When to Drink Your Wine With Ice

Published September 28, 2022
Girl holding a glass of white wine

So you didn't chill that albariño, and now you're contemplating throwing some ice cubes in your glass. A bit of a faux pas? Maybe. Something your aunt does with her Costco wine? Likely. Here's the lowdown on adding ice to your wine.

What Happens When You Add Ice to Wine?

Adding ice to your wine chills the wine down quickly, but it also gradually dilutes it. This isn't necessarily a bad thing, it just depends what wine you are drinking and what you are aiming to do. If you have a Meursault or similar, you are going to want to chill it properly and skip the ice cubes, as they will dilute the aromas, taste, and tones of the wine. Drinking a wine too cold will mute its delicate aromas and notes. However, if you have a simple wine that isn't particularly complex, and you are looking for a chill factor or for a light apéritif style drink, ice cubes can be the perfect addition.

When to Add Ice to Your Wine

While there is a lot of stigma when it comes to throwing a handful of ice cubes into your wine glass, at the end of the day, there is a time and place for that extra cold and icy wine dripping in condensation.

It's Extra Hot Out

If you're drinking a white or rosé in the sunny summer heat, it warms up quickly regardless of having been cold at the start. These poolside, day-drinking situations are the perfect moments to pull out a tray of ice and splash a few cubes into your glass. Plus, the slow dilution of the wine isn't a bad thing when you're out in the afternoon heat and attempting to stay hydrated.

You're Drinking Subpar Wine

Drinking a very mediocre wine that's not so smooth? It happens. Maybe it's a picnic, and all that's available is boxed pinot gris, or maybe you're at the airport impatiently awaiting your next flight. If a wine is particularly sharp, unbalanced, or harsh, adding a few ice cubes can mellow it out and make it a bit more palatable.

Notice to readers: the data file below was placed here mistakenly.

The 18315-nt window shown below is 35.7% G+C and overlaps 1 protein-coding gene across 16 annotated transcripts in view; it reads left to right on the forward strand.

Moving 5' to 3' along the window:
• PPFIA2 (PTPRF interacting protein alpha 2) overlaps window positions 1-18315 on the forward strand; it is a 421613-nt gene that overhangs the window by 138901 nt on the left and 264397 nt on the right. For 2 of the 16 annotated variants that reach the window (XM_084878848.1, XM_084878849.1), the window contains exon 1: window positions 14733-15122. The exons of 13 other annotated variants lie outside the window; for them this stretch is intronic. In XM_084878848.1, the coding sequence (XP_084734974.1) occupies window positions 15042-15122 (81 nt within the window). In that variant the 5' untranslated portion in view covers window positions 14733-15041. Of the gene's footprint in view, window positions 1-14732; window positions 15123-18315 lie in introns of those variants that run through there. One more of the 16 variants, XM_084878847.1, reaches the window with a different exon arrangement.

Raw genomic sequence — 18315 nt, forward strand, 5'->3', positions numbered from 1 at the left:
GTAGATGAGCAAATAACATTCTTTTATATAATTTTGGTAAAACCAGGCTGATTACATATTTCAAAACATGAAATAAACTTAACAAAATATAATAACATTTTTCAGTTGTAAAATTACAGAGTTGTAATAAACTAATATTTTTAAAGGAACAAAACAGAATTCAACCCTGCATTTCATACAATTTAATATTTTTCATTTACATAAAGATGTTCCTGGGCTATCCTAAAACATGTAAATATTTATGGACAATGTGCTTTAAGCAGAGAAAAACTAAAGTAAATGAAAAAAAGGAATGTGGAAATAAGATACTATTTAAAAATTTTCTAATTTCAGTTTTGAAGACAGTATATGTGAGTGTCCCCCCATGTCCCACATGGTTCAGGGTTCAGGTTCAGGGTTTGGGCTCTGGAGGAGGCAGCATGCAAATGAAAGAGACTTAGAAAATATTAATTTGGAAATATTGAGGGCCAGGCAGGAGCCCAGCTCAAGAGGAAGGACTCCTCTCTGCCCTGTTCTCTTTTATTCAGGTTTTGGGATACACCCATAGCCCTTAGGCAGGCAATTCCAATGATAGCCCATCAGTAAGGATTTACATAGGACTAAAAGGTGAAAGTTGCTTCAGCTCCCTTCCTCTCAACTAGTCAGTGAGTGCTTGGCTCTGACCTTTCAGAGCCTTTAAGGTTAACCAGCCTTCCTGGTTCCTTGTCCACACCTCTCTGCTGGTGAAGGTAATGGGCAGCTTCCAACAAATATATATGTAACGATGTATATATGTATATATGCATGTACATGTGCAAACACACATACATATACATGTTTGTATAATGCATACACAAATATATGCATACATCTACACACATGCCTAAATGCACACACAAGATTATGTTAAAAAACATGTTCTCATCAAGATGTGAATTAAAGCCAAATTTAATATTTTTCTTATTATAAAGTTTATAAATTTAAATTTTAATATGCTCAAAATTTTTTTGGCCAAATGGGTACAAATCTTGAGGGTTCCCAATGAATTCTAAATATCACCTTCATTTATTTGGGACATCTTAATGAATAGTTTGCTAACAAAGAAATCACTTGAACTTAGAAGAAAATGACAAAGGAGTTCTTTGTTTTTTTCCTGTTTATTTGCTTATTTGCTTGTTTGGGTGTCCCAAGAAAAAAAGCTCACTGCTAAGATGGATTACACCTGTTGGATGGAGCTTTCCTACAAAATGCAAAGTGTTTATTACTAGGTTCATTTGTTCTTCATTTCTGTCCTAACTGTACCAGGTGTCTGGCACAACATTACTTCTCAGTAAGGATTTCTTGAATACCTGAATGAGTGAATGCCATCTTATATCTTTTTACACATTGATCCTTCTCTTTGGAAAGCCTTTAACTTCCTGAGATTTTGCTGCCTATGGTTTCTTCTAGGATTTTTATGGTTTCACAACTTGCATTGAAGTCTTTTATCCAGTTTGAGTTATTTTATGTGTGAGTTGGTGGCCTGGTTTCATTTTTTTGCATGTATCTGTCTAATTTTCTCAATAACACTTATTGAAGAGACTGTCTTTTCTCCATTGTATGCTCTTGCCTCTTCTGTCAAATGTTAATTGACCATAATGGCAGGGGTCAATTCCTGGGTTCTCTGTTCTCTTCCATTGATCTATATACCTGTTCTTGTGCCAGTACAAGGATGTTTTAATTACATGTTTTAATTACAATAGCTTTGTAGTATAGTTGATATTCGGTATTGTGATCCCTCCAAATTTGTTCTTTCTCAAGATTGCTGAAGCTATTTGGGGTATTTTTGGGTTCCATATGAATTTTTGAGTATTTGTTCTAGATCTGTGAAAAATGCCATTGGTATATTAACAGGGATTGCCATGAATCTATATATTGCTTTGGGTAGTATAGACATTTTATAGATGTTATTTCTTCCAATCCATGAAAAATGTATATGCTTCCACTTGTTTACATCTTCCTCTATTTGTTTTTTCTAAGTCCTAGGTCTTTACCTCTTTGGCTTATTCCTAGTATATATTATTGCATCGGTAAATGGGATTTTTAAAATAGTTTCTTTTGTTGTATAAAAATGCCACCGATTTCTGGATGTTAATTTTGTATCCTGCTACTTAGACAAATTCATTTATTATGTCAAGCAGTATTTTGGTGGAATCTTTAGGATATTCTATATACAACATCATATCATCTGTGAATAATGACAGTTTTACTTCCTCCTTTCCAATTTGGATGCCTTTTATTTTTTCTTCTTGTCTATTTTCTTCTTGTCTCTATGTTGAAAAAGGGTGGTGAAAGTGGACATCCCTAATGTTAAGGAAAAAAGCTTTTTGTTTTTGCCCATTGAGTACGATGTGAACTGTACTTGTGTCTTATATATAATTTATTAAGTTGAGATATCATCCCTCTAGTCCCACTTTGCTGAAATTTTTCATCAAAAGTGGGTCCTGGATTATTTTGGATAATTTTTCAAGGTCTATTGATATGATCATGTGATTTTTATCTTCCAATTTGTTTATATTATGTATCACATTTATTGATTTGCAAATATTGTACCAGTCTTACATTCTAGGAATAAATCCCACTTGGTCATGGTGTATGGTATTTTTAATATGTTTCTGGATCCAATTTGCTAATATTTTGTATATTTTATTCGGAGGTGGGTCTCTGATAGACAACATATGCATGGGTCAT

You Want to Keep Things Light

When you want that barely there savory berry flavor with a splash of alcohol, but you're also looking to stay hydrated and not get tipsy, adding ice to your wine is the move. This works best with already low alcohol rosés, or whites that retain some acidity while they gradually become diluted. It becomes a very pleasant apéritif of sorts.

Another Alternative: The Saltwater Ice Bath

If ice cubes don't quite fit with your wine or the occasion, but you need to chill the bottle down in a hurry, give a saltwater ice bath a try. Why add the salt? Salt lowers the freezing point of water, so saltwater can become much colder than just plain water, ultimately chilling your wine faster. Creating an ice bath with plenty of water to cover the bottle, and adding a cup or two of salt is the fastest way to chill a bottle quickly. Expect to have your wine chilled and ready within 10 minutes or less if you are agitating the bottle within the salt ice bath.

To Ice or Not to Ice?

If you're wanting something extra cold or leaning into an apéritif of sorts, adding ice cubes to your wine can be the way to go. If you've got a real gem of a wine and want to experience it to its fullest, best to stick with a proper ice bath to get it down to temp. At the end of the day, adding ice cubes to your wine is a personal preference, so you do you.

Was this page useful?
When to Drink Your Wine With Ice